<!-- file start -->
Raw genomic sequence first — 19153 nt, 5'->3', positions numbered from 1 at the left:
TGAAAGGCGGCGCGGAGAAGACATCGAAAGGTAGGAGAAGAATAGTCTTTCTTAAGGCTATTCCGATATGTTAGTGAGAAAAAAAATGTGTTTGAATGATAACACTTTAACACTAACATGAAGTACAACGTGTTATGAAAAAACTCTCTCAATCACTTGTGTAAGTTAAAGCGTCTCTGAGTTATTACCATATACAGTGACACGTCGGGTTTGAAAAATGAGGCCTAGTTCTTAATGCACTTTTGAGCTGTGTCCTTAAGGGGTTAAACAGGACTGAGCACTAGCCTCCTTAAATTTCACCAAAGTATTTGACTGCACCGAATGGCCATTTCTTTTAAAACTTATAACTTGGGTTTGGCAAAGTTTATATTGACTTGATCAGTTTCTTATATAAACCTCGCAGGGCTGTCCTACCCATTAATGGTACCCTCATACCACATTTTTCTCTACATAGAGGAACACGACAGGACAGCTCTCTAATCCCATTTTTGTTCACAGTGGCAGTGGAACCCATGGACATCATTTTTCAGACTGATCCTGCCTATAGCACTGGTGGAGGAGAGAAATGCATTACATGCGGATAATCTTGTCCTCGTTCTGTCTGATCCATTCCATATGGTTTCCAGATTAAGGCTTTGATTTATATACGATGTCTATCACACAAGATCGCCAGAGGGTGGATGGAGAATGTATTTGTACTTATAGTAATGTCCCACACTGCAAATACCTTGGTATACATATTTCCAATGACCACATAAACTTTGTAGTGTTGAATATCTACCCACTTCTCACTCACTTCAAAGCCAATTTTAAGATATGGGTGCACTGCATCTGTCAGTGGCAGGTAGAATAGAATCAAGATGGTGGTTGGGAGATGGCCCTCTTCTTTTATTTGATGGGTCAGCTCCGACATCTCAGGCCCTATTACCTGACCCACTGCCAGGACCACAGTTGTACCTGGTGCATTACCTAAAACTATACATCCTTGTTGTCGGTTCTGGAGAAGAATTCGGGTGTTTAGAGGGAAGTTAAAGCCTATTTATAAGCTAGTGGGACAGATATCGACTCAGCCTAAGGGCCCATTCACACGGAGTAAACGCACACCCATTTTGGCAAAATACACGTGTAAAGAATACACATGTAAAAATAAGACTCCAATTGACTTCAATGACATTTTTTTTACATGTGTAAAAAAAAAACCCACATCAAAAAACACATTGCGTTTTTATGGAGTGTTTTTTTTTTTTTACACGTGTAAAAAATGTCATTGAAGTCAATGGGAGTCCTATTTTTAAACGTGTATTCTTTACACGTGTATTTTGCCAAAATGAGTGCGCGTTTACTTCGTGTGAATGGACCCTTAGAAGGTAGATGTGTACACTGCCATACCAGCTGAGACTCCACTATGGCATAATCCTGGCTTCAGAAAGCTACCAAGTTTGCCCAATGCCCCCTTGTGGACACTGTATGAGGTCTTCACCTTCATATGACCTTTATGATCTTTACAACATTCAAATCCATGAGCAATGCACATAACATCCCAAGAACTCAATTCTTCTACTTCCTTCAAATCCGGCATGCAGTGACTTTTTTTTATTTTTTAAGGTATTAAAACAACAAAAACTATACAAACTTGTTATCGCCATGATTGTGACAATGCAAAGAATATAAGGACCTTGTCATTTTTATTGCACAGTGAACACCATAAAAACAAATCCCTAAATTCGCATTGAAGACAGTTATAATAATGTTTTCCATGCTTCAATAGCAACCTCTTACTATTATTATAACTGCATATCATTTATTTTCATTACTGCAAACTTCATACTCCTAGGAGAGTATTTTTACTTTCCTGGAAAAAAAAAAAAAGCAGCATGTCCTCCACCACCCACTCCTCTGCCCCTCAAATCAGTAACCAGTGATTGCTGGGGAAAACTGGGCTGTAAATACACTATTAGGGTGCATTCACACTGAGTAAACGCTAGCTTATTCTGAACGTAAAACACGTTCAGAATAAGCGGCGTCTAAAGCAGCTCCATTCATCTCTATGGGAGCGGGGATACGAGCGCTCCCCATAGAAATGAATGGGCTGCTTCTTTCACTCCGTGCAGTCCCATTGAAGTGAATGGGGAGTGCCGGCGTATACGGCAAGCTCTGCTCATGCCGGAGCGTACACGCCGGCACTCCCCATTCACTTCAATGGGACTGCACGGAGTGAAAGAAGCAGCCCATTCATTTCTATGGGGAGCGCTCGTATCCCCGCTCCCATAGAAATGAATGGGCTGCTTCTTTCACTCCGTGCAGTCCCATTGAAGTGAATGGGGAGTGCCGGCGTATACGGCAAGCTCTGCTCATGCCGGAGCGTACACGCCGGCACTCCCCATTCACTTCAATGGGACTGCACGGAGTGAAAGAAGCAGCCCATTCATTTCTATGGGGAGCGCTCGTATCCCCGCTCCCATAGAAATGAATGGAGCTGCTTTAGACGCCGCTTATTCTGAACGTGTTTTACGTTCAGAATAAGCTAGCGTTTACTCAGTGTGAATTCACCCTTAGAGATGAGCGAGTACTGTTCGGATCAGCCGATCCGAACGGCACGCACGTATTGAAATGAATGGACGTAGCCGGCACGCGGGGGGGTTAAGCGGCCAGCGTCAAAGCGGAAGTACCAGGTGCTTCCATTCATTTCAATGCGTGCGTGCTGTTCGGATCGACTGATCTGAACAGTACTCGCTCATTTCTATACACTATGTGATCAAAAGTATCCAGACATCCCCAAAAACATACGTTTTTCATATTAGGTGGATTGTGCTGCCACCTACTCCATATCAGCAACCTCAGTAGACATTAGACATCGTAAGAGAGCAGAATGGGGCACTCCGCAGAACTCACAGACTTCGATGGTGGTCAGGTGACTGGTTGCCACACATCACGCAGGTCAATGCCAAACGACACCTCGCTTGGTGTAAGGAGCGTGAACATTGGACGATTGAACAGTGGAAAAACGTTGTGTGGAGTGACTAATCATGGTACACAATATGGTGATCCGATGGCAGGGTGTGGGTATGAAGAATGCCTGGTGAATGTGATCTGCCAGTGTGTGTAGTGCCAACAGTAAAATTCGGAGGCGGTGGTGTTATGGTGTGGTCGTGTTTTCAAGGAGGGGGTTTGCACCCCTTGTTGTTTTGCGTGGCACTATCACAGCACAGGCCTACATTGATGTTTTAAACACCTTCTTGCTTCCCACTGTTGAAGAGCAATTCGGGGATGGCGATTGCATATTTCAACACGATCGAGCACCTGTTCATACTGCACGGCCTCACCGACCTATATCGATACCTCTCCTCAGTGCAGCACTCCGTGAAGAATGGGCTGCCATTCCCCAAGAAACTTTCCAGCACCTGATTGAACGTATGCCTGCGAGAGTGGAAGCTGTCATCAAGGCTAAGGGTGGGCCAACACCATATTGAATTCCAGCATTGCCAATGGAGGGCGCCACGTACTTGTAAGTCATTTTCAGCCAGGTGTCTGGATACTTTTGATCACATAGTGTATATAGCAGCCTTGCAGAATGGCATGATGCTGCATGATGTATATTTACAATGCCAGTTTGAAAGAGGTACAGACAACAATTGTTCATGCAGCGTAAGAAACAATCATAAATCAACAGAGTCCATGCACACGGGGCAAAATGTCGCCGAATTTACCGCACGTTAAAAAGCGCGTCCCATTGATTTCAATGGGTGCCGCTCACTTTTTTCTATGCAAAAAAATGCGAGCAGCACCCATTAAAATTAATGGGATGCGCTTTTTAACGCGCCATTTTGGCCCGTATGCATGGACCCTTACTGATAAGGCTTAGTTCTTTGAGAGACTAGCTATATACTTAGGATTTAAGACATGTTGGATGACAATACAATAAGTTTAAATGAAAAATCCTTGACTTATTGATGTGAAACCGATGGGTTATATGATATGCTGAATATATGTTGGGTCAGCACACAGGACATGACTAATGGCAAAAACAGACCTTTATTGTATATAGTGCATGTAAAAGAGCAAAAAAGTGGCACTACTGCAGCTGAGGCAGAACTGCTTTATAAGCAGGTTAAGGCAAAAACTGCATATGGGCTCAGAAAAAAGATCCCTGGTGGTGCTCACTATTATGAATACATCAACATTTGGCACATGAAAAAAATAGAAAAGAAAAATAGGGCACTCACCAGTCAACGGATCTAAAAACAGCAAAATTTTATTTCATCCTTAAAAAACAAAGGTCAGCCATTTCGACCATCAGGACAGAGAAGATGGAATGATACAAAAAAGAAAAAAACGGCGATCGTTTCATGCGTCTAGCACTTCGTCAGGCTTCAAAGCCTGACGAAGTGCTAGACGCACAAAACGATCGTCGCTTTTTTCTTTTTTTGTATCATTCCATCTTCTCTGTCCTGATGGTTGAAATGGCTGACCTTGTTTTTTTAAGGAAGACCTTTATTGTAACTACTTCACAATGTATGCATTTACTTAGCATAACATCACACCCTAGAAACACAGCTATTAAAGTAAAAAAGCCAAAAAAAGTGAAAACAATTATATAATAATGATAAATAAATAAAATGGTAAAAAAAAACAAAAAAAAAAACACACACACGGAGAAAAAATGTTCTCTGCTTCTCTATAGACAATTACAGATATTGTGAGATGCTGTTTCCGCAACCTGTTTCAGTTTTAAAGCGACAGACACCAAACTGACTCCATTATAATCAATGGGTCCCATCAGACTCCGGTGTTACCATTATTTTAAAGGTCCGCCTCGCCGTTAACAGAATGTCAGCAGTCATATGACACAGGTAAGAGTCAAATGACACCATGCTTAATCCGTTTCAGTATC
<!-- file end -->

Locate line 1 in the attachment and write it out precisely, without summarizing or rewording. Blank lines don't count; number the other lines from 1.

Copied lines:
Raw genomic sequence first — 19153 nt, 5'->3', positions numbered from 1 at the left: